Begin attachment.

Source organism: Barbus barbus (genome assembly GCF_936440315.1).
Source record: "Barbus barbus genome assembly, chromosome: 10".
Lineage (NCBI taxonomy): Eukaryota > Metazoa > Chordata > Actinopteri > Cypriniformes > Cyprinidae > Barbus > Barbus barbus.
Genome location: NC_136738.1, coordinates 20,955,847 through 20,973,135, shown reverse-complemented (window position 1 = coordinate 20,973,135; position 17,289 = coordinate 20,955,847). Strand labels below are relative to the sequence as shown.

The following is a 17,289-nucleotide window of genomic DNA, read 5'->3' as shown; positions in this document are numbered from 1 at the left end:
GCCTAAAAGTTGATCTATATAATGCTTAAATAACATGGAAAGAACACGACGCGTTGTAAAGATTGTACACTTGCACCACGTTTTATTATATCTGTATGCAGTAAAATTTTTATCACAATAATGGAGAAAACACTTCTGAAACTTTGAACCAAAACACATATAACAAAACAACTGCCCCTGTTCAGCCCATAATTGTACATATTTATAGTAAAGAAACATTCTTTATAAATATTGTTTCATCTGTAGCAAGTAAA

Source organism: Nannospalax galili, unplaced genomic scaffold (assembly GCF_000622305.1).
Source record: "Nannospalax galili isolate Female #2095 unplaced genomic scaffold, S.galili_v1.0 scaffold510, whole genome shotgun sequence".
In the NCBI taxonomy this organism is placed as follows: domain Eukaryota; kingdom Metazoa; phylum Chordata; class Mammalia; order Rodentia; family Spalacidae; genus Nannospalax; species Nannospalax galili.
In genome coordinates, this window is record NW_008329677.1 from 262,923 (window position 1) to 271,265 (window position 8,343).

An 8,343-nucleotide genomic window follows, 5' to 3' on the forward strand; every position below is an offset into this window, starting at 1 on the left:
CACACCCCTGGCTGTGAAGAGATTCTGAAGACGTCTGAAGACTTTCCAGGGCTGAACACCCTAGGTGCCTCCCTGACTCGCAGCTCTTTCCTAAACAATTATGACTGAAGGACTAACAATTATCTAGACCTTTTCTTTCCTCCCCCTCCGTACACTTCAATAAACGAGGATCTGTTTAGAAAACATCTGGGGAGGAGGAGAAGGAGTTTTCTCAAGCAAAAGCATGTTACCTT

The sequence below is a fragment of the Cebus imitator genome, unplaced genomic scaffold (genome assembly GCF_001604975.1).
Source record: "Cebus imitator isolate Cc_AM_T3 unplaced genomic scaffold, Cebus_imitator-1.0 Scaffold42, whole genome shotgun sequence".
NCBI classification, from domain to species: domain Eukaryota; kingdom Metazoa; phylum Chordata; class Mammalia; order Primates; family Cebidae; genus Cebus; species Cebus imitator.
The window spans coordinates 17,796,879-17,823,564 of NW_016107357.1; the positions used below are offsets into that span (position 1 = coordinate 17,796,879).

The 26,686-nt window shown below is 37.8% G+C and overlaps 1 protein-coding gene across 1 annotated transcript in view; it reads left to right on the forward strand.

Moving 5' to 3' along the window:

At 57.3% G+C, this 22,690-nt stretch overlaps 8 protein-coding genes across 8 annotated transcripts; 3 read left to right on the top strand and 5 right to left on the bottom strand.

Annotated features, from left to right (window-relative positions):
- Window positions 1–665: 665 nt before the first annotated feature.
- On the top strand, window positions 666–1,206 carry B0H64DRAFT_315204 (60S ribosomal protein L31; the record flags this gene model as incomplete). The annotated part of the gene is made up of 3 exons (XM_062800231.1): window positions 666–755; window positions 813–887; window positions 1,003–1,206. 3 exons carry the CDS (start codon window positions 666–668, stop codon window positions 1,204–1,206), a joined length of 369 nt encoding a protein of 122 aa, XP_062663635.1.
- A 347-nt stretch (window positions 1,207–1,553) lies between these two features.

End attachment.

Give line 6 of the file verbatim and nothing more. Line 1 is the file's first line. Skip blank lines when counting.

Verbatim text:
GCCTAAAAGTTGATCTATATAATGCTTAAATAACATGGAAAGAACACGACGCGTTGTAAAGATTGTACACTTGCACCACGTTTTATTATATCTGTATGCAGTAAAATTTTTATCACAATAATGGAGAAAACACTTCTGAAACTTTGAACCAAAACACATATAACAAAACAACTGCCCCTGTTCAGCCCATAATTGTACATATTTATAGTAAAGAAACATTCTTTATAAATATTGTTTCATCTGTAGCAAGTAAA